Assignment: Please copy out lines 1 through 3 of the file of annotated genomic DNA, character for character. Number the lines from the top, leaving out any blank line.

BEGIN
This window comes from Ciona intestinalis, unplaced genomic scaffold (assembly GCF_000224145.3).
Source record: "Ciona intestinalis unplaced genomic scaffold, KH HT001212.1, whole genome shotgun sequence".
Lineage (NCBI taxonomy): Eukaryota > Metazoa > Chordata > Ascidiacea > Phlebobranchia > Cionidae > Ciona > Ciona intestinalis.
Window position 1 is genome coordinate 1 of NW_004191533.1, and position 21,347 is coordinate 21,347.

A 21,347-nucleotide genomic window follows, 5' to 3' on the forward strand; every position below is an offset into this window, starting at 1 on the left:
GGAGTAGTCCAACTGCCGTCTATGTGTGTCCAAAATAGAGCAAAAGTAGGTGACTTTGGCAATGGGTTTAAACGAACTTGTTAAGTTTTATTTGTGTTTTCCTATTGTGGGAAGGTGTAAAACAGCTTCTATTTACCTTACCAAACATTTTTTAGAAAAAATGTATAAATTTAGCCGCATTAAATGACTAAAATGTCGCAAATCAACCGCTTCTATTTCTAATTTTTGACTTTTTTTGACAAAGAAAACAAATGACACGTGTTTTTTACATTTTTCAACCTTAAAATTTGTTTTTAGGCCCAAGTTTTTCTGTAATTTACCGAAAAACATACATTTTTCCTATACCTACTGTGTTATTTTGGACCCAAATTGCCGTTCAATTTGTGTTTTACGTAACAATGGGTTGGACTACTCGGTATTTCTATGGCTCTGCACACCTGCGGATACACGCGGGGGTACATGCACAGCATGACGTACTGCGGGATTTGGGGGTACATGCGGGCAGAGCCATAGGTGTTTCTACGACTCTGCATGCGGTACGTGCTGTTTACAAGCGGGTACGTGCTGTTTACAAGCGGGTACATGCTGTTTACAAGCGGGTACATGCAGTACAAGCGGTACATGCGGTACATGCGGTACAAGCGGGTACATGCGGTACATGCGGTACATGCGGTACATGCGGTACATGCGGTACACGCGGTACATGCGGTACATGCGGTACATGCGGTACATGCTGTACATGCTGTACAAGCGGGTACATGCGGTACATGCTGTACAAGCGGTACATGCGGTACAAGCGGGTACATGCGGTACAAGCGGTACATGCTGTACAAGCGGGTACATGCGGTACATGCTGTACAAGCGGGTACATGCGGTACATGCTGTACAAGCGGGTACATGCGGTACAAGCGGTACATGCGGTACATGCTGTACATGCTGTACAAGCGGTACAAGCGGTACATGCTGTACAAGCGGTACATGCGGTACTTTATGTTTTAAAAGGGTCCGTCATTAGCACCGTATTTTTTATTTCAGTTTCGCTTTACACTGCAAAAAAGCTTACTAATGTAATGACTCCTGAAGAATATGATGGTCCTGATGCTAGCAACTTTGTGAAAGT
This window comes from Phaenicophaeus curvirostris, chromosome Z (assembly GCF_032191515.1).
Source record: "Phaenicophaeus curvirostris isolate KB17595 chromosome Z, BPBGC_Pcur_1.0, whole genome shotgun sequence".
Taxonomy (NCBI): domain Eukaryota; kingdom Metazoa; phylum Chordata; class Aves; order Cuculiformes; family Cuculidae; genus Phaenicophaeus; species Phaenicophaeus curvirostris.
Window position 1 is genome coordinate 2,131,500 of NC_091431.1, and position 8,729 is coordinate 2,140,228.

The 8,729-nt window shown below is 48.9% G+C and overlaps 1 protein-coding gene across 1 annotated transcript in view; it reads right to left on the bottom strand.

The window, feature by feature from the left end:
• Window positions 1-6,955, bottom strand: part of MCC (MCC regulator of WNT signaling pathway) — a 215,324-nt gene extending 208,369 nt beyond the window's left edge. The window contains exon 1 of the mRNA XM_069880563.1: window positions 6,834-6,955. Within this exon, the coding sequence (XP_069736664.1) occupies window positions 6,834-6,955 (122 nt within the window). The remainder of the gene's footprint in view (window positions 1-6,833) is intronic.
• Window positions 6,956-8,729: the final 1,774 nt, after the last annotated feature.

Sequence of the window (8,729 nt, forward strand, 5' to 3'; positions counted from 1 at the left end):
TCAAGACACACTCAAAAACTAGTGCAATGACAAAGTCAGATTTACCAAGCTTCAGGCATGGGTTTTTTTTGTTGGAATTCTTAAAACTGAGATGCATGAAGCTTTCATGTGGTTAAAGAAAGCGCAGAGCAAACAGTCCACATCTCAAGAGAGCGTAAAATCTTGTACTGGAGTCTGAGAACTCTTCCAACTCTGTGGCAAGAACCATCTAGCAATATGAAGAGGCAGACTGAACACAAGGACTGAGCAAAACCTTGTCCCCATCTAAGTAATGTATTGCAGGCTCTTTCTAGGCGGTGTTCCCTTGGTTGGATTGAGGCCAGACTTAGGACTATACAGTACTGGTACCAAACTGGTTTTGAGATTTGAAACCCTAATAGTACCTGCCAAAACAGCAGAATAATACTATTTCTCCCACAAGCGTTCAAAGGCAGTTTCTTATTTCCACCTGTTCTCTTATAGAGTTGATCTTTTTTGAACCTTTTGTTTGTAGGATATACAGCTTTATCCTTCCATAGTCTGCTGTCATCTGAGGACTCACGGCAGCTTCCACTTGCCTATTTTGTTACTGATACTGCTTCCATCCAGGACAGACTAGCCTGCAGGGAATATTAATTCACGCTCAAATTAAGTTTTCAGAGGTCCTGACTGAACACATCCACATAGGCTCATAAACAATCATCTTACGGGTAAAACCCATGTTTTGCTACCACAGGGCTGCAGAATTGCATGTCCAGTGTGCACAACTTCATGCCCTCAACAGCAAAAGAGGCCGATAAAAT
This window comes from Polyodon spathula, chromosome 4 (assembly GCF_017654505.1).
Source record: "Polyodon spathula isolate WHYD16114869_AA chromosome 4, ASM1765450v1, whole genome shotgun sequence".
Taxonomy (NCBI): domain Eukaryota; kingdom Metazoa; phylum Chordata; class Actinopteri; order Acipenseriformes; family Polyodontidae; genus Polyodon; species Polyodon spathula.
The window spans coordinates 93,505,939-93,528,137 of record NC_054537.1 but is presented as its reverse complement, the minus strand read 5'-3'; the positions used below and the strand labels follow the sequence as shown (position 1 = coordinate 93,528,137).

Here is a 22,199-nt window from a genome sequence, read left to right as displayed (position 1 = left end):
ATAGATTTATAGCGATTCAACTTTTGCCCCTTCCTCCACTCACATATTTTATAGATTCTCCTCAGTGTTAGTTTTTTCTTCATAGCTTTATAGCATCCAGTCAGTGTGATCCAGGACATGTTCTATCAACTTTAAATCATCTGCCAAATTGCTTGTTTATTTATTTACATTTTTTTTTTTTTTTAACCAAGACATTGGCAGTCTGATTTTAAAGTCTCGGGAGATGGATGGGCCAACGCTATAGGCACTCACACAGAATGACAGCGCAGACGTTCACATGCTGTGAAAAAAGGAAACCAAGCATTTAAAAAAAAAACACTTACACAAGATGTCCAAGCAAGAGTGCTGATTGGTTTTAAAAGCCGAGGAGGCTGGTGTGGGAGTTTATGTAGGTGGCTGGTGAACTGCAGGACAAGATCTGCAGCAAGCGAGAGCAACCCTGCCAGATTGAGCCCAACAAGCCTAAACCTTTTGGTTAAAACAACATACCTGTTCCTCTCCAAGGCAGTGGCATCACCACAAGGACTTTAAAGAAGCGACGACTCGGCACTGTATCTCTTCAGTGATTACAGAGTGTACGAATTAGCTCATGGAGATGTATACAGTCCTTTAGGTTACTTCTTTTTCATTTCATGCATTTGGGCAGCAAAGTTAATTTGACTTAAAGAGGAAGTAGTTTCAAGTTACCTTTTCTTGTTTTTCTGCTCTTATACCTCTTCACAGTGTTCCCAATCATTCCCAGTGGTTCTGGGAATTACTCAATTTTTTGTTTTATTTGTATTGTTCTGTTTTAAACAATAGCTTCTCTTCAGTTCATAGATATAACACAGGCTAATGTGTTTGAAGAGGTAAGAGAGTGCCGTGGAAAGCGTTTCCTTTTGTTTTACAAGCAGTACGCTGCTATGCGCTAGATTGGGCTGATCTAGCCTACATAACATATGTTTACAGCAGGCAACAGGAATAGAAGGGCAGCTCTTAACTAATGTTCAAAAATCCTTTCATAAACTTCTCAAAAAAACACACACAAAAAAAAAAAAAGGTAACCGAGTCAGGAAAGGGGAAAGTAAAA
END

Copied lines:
This window comes from Ciona intestinalis, unplaced genomic scaffold (assembly GCF_000224145.3).
Source record: "Ciona intestinalis unplaced genomic scaffold, KH HT001212.1, whole genome shotgun sequence".
Lineage (NCBI taxonomy): Eukaryota > Metazoa > Chordata > Ascidiacea > Phlebobranchia > Cionidae > Ciona > Ciona intestinalis.